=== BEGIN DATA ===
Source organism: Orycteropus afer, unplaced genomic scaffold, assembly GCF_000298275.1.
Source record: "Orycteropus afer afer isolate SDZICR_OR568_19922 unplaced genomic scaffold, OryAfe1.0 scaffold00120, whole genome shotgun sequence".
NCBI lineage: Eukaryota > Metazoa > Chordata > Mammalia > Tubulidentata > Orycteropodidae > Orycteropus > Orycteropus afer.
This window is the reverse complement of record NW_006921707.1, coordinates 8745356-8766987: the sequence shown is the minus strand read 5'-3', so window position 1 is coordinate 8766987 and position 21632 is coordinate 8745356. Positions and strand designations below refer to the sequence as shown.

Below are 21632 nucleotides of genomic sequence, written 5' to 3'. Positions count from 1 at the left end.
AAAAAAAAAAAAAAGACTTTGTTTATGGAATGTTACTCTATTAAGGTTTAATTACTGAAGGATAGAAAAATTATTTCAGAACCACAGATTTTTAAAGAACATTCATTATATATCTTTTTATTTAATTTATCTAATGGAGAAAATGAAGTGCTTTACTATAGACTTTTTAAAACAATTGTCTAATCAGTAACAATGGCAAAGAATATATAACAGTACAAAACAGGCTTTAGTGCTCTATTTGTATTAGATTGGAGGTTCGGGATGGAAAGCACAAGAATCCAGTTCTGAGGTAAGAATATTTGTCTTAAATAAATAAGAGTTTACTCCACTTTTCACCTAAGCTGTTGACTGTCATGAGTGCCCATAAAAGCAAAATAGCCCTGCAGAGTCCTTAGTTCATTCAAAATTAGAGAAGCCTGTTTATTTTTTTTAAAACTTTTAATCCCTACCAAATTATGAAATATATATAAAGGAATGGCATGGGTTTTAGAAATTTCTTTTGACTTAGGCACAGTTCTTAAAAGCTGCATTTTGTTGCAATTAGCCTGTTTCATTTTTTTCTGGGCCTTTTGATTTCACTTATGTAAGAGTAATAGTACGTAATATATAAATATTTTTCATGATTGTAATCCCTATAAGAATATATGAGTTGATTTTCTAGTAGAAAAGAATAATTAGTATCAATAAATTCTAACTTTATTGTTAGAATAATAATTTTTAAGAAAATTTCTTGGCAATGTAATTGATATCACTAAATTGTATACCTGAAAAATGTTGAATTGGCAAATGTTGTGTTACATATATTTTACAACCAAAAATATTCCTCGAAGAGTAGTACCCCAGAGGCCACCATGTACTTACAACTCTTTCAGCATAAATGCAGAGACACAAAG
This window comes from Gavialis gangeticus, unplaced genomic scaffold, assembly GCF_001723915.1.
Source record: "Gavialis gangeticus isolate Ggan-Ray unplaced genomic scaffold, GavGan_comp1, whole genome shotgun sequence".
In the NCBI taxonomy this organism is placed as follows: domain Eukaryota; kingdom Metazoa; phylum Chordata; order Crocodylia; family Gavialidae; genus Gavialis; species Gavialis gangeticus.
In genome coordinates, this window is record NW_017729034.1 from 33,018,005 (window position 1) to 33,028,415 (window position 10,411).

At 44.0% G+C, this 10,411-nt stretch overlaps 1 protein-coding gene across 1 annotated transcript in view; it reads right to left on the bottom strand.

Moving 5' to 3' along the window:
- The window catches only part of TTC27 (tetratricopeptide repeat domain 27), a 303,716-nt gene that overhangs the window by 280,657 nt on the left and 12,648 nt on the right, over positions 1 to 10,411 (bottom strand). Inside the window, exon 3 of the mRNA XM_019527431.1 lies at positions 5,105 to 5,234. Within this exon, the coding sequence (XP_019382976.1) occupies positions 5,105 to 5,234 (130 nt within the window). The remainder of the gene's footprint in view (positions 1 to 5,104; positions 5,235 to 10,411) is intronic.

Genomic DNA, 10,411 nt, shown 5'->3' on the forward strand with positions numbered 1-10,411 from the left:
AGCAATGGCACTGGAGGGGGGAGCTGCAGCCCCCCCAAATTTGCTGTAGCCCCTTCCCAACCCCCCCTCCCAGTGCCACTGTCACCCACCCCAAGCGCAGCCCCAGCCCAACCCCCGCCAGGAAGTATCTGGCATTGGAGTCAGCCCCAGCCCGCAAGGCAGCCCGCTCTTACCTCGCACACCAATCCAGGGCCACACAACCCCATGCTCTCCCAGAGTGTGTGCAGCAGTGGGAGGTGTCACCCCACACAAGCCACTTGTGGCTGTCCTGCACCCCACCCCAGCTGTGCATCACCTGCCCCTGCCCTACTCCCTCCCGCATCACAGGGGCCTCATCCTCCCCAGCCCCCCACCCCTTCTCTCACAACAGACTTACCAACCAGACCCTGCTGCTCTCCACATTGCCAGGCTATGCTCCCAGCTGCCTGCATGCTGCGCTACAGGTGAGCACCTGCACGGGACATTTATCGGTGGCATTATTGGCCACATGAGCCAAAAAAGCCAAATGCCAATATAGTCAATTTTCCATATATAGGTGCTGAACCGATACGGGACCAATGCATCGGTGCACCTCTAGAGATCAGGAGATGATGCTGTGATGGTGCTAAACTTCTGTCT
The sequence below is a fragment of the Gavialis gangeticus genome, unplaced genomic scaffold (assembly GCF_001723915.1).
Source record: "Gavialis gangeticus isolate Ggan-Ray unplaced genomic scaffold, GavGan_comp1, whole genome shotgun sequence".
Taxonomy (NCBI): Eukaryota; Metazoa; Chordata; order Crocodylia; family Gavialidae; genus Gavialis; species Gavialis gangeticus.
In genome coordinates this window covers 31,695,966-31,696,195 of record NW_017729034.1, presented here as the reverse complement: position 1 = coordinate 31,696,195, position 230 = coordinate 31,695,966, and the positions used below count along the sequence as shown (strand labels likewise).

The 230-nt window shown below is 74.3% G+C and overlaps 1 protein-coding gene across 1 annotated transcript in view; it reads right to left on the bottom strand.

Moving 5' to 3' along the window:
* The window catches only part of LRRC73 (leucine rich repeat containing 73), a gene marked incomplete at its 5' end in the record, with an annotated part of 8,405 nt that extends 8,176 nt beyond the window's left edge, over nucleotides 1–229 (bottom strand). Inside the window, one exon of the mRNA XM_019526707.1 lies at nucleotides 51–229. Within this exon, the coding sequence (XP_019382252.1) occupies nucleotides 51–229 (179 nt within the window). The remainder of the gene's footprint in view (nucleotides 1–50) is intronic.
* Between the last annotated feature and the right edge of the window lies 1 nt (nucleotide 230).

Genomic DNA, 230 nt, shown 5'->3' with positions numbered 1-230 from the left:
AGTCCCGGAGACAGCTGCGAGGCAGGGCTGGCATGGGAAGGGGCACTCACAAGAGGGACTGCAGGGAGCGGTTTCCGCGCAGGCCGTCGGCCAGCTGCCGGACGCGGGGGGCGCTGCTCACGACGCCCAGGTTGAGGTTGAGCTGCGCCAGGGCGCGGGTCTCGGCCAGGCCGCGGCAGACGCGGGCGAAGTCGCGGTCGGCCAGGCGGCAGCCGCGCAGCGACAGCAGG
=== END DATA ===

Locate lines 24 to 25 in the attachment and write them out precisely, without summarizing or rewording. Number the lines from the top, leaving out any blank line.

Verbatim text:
Genomic DNA, 230 nt, shown 5'->3' with positions numbered 1-230 from the left:
AGTCCCGGAGACAGCTGCGAGGCAGGGCTGGCATGGGAAGGGGCACTCACAAGAGGGACTGCAGGGAGCGGTTTCCGCGCAGGCCGTCGGCCAGCTGCCGGACGCGGGGGGCGCTGCTCACGACGCCCAGGTTGAGGTTGAGCTGCGCCAGGGCGCGGGTCTCGGCCAGGCCGCGGCAGACGCGGGCGAAGTCGCGGTCGGCCAGGCGGCAGCCGCGCAGCGACAGCAGG